Philomena - reviews of Stephen Frears Bafta contender
Judi Dench and Steve Coogan star in funny, profound real-life drama tipped for Baftas and Oscars
What you need to know
British drama Philomena, which opens in UK cinemas today, has been tipped by critics as "the film to beat come Bafta time". Directed by Stephen Frears (The Queen), Philomena stars Judi Dench and Steve Coogan.
It is based on the true story of journalist and former spin doctor Martin Sixsmith's attempt to help an Irish woman, Philomena Lee, contact the child she was forced to give up for adoption 50 years earlier. Steve Coogan (who co-wrote the script) stars as Sixsmith and Judi Dench is Philomena.
Philomena screened at this year's Venice Film Festival where it won Best Screenplay for Coogan and Jeff Pope's adaptation of Martin Sixsmith's non-fiction book.
What the critics like
"This is a terrific, sophisticated comedy that tackles serious issues with a lightness of touch and a spirit of steel," says Damon Wise in Empire. Funny and profound, Philomena is the British film to beat come Bafta time.
This "sidesplitting and heartbreaking" drama looks set for Bafta and Oscar acting nominations, says Kate Muir in The Times. Dench is as extraordinary as ever, while Coogan, as an actor and writer, manages the delicate balance between the absurd and the affecting.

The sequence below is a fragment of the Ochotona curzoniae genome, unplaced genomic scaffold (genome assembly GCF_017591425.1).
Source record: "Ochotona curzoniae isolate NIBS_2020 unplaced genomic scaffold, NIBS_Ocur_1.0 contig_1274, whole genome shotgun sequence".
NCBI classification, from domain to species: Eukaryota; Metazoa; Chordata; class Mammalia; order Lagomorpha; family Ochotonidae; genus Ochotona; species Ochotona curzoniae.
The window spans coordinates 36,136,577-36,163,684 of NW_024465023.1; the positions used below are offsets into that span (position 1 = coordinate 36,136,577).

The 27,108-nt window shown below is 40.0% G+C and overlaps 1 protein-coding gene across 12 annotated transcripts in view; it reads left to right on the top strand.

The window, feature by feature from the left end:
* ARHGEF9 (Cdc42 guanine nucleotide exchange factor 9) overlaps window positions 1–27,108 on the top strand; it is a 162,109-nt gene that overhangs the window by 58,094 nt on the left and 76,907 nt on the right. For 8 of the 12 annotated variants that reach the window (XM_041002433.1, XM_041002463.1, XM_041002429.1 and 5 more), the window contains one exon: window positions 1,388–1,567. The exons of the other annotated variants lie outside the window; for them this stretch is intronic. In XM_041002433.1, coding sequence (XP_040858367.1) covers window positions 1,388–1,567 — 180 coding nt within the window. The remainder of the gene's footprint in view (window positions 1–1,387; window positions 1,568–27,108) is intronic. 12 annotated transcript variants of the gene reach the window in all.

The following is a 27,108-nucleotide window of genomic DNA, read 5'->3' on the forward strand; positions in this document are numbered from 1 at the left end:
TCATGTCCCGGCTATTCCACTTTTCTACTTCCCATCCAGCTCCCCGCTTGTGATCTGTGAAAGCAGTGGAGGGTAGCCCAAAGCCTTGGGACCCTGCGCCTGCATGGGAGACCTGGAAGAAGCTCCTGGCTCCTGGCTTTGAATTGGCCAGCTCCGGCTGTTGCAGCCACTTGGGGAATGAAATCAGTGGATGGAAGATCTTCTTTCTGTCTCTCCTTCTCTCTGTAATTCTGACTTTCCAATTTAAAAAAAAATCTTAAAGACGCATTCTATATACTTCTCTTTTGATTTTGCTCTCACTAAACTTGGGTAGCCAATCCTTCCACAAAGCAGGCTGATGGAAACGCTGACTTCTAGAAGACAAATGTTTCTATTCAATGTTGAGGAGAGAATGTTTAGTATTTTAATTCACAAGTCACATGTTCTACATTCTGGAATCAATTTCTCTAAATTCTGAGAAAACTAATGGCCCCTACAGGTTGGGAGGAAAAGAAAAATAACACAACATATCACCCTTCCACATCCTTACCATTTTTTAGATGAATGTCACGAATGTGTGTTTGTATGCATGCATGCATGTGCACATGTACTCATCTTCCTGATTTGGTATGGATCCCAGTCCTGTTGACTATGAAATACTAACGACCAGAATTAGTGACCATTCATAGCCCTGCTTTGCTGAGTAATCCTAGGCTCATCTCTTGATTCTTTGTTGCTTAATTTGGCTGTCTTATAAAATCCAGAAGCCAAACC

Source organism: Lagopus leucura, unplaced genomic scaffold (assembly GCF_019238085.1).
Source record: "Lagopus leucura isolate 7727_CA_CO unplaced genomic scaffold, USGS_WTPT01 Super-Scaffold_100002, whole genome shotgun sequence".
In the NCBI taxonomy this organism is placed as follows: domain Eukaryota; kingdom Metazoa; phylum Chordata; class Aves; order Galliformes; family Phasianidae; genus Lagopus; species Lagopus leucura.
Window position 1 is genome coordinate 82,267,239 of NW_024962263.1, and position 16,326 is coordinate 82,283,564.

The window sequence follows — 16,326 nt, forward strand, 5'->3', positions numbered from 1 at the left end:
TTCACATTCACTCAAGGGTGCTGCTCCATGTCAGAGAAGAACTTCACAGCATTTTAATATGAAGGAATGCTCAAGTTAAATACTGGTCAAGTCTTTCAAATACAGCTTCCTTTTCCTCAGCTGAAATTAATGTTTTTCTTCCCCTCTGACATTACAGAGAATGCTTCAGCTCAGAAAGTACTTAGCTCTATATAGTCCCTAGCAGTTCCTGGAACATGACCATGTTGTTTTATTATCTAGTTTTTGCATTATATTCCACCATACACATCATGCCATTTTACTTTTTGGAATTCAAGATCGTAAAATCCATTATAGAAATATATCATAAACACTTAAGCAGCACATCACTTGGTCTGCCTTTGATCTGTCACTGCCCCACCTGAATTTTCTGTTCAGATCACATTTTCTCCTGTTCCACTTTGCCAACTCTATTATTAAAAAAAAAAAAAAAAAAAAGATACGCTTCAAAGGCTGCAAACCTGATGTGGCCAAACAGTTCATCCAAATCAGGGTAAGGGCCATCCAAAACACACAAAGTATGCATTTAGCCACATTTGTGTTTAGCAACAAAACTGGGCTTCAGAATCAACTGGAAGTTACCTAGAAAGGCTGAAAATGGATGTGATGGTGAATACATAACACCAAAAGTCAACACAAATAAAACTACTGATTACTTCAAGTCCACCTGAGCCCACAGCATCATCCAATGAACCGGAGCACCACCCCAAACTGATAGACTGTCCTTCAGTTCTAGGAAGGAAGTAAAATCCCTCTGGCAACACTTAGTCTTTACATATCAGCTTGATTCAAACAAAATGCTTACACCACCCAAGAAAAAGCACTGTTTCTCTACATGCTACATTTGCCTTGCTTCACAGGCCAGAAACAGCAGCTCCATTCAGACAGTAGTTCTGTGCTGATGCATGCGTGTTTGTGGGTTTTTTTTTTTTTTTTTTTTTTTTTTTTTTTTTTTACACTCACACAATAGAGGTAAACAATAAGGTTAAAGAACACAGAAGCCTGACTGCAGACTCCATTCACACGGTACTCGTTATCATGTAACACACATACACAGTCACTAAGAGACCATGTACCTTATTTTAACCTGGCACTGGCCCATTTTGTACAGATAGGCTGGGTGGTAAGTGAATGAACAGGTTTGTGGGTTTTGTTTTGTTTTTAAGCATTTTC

"Dench and Coogan's characters are the quintessential odd couple," says Geoffrey McNab in The Independent. Dench brilliantly combines comedy and extreme pathos without ever lapsing into caricature and Coogan underplays beautifully, hiding his own emotions behind ironic one-liners.
What they don't like
The film is "a little complacent about its power to touch a middlebrow audience", says Siobhan Synnot in The Scotsman. Dench and Coogan are good together, but the themes are trowelled on, so that occasionally there's the sense that you have wandered into a sermon about anger and forgiveness with the opportunity for a bit of grandstanding. ·